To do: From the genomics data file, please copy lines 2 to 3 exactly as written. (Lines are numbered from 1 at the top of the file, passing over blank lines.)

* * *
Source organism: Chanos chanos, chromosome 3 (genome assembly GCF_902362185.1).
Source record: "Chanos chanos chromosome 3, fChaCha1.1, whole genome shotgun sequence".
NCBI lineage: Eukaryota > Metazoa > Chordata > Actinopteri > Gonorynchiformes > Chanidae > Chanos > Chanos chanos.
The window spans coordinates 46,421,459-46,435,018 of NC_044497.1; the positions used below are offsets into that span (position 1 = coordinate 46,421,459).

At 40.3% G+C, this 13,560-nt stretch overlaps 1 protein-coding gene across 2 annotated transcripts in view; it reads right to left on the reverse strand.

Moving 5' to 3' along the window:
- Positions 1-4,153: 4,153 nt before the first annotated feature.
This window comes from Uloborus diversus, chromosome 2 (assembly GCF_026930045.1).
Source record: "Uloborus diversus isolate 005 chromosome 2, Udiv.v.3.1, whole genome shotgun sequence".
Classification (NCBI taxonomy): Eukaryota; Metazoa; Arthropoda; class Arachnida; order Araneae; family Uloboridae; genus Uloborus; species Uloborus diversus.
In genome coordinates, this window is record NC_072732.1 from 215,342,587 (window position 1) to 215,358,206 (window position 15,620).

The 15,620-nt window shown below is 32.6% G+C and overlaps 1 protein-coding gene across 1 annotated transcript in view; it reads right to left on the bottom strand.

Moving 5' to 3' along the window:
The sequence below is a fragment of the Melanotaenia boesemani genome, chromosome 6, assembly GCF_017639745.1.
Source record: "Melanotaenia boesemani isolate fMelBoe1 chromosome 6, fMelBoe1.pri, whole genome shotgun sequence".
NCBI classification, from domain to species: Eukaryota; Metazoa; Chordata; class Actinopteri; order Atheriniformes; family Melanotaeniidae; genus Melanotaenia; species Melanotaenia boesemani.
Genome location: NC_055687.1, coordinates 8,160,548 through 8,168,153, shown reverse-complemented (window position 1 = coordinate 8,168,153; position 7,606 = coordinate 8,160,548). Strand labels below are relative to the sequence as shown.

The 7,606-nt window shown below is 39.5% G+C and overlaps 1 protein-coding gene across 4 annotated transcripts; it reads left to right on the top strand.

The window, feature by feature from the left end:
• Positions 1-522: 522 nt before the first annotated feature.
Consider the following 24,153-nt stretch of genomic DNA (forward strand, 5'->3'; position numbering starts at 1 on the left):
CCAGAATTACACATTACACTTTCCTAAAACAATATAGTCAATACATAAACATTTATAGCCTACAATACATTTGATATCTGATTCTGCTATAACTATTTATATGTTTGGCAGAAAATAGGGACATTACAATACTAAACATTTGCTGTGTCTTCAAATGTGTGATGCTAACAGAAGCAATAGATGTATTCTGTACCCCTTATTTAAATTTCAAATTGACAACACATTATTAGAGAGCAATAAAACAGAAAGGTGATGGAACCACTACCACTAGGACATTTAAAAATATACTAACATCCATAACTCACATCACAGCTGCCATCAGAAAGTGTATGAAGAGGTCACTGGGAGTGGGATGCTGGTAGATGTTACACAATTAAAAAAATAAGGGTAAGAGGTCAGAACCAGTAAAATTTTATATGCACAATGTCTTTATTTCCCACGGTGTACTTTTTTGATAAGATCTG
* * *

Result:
Source record: "Chanos chanos chromosome 3, fChaCha1.1, whole genome shotgun sequence".
NCBI lineage: Eukaryota > Metazoa > Chordata > Actinopteri > Gonorynchiformes > Chanidae > Chanos > Chanos chanos.